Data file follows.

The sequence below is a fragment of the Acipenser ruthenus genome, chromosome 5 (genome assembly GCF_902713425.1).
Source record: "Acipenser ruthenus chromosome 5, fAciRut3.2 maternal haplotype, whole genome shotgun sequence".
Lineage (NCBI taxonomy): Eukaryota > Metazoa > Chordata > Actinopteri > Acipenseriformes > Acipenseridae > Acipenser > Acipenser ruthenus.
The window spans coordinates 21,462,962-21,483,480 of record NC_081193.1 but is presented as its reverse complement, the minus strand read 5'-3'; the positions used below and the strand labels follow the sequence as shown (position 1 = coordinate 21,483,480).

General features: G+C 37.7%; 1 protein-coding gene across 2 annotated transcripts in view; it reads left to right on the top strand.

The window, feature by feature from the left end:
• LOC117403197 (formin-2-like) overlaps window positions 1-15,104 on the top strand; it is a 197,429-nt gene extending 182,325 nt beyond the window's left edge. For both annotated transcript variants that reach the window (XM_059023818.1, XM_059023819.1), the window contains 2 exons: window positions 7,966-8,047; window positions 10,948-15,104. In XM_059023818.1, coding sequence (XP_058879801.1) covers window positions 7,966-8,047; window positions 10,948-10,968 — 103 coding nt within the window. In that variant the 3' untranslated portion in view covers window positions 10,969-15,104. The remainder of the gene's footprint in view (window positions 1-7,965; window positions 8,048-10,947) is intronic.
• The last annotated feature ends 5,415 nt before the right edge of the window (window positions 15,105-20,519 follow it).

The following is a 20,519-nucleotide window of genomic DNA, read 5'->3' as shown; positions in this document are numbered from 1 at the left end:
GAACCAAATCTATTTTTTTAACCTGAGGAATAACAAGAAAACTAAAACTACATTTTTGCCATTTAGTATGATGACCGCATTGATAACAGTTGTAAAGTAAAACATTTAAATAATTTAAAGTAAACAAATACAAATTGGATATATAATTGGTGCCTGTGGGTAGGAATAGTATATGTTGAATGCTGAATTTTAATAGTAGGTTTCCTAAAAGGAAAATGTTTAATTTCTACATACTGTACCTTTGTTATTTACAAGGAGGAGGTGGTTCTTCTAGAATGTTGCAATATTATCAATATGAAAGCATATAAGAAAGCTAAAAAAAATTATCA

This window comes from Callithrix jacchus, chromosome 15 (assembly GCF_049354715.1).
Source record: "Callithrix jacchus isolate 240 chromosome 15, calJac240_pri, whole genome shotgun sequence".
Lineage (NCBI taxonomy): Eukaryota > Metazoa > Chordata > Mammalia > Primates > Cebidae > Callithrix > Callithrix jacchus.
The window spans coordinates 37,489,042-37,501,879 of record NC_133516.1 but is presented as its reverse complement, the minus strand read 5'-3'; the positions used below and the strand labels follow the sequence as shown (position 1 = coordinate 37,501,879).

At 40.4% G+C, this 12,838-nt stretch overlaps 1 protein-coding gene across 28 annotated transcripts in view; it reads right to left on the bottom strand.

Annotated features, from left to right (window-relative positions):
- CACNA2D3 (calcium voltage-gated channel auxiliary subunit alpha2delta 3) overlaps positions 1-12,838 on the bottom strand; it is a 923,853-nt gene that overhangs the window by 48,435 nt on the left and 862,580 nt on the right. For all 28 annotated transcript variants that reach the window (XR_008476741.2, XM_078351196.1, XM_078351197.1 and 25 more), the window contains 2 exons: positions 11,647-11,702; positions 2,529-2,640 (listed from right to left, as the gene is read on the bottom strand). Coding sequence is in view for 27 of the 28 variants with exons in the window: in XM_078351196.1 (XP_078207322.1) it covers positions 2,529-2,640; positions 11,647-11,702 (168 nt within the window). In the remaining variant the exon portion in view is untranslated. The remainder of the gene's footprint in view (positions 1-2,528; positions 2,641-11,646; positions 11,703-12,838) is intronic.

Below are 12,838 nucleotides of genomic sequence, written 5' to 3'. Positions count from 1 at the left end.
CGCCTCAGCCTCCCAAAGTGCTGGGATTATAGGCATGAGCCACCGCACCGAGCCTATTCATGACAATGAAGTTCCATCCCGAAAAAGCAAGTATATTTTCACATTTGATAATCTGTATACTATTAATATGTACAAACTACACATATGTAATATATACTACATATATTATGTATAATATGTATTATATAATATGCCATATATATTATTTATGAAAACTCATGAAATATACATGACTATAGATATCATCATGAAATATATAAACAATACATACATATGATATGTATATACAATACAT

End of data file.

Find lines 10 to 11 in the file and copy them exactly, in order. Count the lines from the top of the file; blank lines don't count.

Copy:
GAACCAAATCTATTTTTTTAACCTGAGGAATAACAAGAAAACTAAAACTACATTTTTGCCATTTAGTATGATGACCGCATTGATAACAGTTGTAAAGTAAAACATTTAAATAATTTAAAGTAAACAAATACAAATTGGATATATAATTGGTGCCTGTGGGTAGGAATAGTATATGTTGAATGCTGAATTTTAATAGTAGGTTTCCTAAAAGGAAAATGTTTAATTTCTACATACTGTACCTTTGTTATTTACAAGGAGGAGGTGGTTCTTCTAGAATGTTGCAATATTATCAATATGAAAGCATATAAGAAAGCTAAAAAAAATTATCA

This window comes from Callithrix jacchus, chromosome 15 (assembly GCF_049354715.1).